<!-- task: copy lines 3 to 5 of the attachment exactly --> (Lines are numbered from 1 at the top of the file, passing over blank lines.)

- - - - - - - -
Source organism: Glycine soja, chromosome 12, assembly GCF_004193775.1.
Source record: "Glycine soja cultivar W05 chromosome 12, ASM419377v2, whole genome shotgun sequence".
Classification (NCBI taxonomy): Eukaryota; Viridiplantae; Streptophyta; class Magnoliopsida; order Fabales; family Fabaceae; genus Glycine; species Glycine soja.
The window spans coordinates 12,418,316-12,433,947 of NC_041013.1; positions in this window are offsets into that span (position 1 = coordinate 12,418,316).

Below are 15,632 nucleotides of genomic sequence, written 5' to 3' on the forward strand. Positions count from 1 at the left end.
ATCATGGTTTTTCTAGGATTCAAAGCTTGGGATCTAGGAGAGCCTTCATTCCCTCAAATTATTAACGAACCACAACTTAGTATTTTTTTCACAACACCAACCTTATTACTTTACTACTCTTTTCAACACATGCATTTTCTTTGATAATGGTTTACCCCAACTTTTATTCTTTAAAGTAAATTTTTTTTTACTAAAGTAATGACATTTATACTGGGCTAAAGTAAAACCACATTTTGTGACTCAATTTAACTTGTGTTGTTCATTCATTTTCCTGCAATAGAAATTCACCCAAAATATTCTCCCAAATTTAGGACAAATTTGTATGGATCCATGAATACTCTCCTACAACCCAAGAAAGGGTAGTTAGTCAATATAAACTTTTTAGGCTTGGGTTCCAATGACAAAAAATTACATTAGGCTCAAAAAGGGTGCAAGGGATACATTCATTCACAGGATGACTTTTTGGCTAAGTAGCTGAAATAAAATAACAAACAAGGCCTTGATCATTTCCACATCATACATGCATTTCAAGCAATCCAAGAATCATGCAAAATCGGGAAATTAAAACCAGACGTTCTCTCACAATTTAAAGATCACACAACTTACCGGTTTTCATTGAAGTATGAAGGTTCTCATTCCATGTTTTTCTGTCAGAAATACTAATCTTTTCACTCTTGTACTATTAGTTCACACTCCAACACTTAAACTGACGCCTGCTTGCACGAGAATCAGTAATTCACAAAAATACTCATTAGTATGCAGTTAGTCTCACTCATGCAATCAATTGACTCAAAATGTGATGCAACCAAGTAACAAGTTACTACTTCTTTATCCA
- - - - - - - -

Classification (NCBI taxonomy): Eukaryota; Viridiplantae; Streptophyta; class Magnoliopsida; order Fabales; family Fabaceae; genus Glycine; species Glycine soja.
The window spans coordinates 12,418,316-12,433,947 of NC_041013.1; positions in this window are offsets into that span (position 1 = coordinate 12,418,316).

Below are 15,632 nucleotides of genomic sequence, written 5' to 3' on the forward strand. Positions count from 1 at the left end.